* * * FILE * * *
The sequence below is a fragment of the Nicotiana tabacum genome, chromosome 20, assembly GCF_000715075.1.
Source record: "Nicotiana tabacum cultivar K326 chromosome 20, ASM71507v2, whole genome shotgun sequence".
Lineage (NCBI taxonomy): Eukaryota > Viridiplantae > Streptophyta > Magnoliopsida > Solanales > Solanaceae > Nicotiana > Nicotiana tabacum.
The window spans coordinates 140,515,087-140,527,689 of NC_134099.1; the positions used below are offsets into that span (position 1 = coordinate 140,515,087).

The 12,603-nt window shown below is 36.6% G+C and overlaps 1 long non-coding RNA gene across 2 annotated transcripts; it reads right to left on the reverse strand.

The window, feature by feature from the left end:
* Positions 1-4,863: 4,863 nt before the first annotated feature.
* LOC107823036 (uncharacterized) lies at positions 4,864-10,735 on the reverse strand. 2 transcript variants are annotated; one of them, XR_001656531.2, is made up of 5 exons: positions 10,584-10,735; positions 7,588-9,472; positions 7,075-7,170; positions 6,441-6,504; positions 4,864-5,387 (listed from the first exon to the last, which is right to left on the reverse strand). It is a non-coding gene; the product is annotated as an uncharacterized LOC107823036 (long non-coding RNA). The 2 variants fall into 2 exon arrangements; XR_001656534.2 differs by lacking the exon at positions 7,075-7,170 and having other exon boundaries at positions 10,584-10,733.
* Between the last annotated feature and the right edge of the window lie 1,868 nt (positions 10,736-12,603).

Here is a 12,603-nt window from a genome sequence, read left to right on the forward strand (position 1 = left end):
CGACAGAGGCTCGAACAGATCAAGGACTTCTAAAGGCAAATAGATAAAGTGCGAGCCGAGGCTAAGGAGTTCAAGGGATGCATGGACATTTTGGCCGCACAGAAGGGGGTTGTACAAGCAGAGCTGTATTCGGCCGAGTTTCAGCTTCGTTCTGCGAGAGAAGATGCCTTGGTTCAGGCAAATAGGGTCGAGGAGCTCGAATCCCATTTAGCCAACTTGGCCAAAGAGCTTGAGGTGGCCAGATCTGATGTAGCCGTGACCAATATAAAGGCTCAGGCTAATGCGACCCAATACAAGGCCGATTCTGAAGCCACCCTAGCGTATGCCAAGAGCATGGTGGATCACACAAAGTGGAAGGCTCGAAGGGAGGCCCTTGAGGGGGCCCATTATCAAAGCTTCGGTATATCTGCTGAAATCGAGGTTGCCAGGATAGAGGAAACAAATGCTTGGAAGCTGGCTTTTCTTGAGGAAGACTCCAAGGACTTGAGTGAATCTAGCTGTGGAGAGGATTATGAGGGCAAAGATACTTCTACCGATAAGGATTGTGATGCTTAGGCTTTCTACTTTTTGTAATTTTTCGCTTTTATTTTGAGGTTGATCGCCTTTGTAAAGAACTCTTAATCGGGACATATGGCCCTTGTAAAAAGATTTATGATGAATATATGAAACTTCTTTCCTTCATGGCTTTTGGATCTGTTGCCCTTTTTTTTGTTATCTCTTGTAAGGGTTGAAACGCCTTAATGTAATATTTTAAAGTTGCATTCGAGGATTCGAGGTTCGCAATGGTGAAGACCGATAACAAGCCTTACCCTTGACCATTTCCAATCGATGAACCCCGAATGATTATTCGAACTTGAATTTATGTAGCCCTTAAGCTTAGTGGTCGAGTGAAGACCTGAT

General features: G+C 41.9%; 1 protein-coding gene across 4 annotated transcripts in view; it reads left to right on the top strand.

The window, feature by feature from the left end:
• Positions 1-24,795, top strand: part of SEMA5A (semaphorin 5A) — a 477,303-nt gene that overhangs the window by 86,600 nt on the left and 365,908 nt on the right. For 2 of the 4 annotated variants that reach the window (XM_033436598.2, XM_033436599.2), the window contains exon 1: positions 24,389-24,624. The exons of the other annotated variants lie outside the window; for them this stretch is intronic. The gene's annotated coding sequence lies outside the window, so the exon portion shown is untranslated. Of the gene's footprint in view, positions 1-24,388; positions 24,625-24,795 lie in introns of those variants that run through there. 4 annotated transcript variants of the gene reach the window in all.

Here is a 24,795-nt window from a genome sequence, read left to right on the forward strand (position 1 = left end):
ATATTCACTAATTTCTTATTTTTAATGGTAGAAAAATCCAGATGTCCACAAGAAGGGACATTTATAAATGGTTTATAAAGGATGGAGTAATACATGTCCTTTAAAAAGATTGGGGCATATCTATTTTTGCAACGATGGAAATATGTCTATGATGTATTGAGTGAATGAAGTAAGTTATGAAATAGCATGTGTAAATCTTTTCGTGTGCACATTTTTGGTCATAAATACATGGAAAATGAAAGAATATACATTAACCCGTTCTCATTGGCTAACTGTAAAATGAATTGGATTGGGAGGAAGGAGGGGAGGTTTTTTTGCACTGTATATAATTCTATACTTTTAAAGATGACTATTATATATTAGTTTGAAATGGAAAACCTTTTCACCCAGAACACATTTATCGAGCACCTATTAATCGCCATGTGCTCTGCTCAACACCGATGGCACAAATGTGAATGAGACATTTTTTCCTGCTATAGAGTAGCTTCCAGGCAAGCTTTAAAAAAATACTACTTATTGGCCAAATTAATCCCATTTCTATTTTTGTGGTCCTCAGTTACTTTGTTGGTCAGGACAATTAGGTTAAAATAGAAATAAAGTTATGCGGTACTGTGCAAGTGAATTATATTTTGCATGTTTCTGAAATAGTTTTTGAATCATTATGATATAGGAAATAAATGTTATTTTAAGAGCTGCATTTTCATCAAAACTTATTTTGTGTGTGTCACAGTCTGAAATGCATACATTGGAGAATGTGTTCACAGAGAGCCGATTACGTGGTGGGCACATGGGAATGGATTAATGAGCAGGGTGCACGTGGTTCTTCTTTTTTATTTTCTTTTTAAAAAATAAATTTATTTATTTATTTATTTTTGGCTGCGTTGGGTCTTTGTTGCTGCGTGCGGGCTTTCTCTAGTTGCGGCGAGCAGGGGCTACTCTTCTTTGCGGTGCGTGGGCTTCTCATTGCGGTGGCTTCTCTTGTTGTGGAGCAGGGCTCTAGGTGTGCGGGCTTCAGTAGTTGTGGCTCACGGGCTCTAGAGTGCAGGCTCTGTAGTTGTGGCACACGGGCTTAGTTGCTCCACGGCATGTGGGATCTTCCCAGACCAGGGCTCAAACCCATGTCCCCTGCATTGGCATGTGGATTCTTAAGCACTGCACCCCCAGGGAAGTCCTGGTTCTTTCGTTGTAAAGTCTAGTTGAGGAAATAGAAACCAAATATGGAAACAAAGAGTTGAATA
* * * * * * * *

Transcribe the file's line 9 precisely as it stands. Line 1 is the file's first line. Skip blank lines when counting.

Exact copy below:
* Between the last annotated feature and the right edge of the window lie 1,868 nt (positions 10,736-12,603).